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3 Common Mistakes During Price Negotiations

Article Highlights:

  • 83% of people would rather avoid negotiating during the car buying process.
  • "Be clear about what’s happening with your customers."

We’ve all been there before—you have a prospect in front of you, ready to buy a new car. While you may have initially thought this one would go quickly, you soon find yourself hours into negotiations with a very unhappy customer, both of you losing patience, and no end in sight.

With these types of situations, it’s no wonder 83% of people surveyed would rather avoid negotiating during the car buying process.1 In fact, Edmunds.com states that “one in three Americans would rather go to the DMV, do their taxes, or sit in the middle airplane seat than go through the process of buying a car.” What happens during the negotiating process that makes people hate it so much, and how can it be solved?

Here are three mistakes dealerships and their sales staff frequently make during negotiations:

1. Leaving the customer for too long

How often do salespeople at your dealership get up from working with customers to talk to the manager during negotiations?

While customers have come to expect being left staring at an empty chair for an unknown amount of time, it doesn’t mean they like it. The constant back and forth makes people anxious and wears on their patience.

Leaving customers also gives them a chance to browse the Internet on their phones for a better price down the street and second guess their purchase. Plus, it’s much easier for them to get up and walk out the door when they’ve been left sitting by themselves.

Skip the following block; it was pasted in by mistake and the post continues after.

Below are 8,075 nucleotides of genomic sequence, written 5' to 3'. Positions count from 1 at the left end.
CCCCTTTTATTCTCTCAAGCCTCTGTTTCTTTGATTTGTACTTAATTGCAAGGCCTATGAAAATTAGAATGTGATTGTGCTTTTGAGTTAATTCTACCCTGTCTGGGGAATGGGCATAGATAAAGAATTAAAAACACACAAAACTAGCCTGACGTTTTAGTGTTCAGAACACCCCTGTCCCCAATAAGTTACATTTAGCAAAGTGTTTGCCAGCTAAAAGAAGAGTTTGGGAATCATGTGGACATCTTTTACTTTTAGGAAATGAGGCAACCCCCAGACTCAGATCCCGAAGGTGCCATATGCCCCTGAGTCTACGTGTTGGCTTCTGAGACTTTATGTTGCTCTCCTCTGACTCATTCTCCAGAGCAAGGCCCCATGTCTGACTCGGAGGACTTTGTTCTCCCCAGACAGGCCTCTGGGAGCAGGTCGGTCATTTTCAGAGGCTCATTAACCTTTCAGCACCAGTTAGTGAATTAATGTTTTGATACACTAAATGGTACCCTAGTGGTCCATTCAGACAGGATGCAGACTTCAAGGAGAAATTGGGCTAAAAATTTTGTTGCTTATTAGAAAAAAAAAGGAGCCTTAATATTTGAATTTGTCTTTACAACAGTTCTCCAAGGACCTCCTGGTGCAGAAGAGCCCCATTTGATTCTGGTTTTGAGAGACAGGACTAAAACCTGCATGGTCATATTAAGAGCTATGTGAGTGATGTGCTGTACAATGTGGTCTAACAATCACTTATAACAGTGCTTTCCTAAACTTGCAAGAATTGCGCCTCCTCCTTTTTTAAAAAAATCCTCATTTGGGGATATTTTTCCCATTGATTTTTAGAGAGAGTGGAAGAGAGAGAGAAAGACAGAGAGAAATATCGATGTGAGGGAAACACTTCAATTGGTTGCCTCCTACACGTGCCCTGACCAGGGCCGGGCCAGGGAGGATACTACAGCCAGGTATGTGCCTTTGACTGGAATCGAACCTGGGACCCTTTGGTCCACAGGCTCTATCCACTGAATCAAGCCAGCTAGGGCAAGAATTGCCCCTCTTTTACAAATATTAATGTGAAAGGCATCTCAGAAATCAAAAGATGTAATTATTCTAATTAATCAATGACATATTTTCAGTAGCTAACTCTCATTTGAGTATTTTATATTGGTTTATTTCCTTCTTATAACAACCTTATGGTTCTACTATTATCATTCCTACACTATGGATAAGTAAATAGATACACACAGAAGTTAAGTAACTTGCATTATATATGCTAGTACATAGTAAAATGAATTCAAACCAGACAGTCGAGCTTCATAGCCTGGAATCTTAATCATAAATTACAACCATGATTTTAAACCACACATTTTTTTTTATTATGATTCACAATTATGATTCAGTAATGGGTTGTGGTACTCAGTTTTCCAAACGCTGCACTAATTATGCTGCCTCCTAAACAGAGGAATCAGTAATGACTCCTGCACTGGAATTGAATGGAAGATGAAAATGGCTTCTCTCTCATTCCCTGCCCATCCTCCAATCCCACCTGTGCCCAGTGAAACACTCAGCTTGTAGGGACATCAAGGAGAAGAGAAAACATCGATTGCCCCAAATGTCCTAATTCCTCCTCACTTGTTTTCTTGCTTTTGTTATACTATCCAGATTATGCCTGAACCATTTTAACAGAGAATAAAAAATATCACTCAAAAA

You can avoid this pitfall by adopting technology that takes the negotiation process from pen and paper to a mobile tablet. With this technology, salespeople can electronically transfer deal details and customer requests to the desk or sales manager, allowing them to stay with customers and keep the conversation going.

2. Lack of transparency

When salespeople go to talk to the manager, customers don’t know what is really being said. They don’t know if all the information discussed with their salesperson actually makes it to sales manager’s ear. This lack of transparency can create a climate of distrust and leave customers second-guessing their salesperson’s integrity.

To avoid this, be clear about what’s happening with customers. You know the process, but your customer might not. Describe the steps of the negotiating process to avoid confusion. Transparency is your best tool to build trust with the customer.

3. “Shot in the dark” proposals

The first pencil is often done in the best interest of the dealership, leading to a “shot in the dark” proposal that may leave a customer’s head spinning. This tends to lead to more pencils than necessary and wasted time going back and forth.

Proposals should be a balance between the customer’s request and what’s best for your dealership. It’s easy to generate generic proposals to get the process started, but think of the time saved (and how your dealership’s CSI will increase) if that needed balance is found and a deal created that better suits the customer’s needs.

Conclusion

Negotiating the price of a vehicle makes most customers uncomfortable, but it doesn’t have to. With some process changes, your dealership can make negotiations a more positive and engaging experience.

Want to see what I mean? Check out this video that shows what the current negotiating process is like and how it can be different with Reynolds’ eNegotiator solution.

 

*Edmunds.com, 2014

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Director, Product Planning, CRM and Variable Ops, Reynolds and Reynolds

Ed Pontis is Director of Product Planning at Reynolds and Reynolds for CRM and variable operations solutions including Contact Management, docuPAD®, Desking and more. Ed was a director in a large international consulting firm, bringing in leading practices from these segments to Reynolds.